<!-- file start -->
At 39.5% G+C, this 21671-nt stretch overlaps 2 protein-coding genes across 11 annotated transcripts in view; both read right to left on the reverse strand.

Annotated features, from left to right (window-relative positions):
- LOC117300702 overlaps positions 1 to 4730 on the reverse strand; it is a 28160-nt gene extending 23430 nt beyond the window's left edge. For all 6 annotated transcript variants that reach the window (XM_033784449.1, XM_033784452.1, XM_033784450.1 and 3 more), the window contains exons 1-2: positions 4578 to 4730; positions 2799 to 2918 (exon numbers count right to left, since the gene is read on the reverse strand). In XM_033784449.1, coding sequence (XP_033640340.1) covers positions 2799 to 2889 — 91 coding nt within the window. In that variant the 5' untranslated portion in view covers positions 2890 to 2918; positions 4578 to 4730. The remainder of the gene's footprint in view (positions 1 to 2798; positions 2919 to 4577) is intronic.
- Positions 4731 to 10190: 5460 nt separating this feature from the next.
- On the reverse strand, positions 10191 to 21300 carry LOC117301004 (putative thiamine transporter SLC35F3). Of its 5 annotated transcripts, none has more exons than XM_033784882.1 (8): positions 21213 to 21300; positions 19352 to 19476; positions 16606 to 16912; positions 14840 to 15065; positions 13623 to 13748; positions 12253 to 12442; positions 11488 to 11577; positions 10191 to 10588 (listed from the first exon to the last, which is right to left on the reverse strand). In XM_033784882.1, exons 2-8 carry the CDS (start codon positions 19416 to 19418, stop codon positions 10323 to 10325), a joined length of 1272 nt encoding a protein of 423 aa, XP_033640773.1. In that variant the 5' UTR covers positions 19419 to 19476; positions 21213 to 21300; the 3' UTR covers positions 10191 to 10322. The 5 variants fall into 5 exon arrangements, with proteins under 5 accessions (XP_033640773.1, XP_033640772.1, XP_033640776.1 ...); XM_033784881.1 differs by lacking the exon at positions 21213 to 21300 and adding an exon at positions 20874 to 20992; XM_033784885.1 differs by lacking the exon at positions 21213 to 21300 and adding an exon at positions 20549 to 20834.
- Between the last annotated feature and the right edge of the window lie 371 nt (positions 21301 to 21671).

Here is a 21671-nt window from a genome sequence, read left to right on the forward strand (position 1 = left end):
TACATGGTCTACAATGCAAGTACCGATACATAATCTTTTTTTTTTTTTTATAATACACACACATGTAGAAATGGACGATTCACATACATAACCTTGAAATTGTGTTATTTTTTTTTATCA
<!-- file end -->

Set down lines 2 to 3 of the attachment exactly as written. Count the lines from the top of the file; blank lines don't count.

Annotated features, from left to right (window-relative positions):
- LOC117300702 overlaps positions 1 to 4730 on the reverse strand; it is a 28160-nt gene extending 23430 nt beyond the window's left edge. For all 6 annotated transcript variants that reach the window (XM_033784449.1, XM_033784452.1, XM_033784450.1 and 3 more), the window contains exons 1-2: positions 4578 to 4730; positions 2799 to 2918 (exon numbers count right to left, since the gene is read on the reverse strand). In XM_033784449.1, coding sequence (XP_033640340.1) covers positions 2799 to 2889 — 91 coding nt within the window. In that variant the 5' untranslated portion in view covers positions 2890 to 2918; positions 4578 to 4730. The remainder of the gene's footprint in view (positions 1 to 2798; positions 2919 to 4577) is intronic.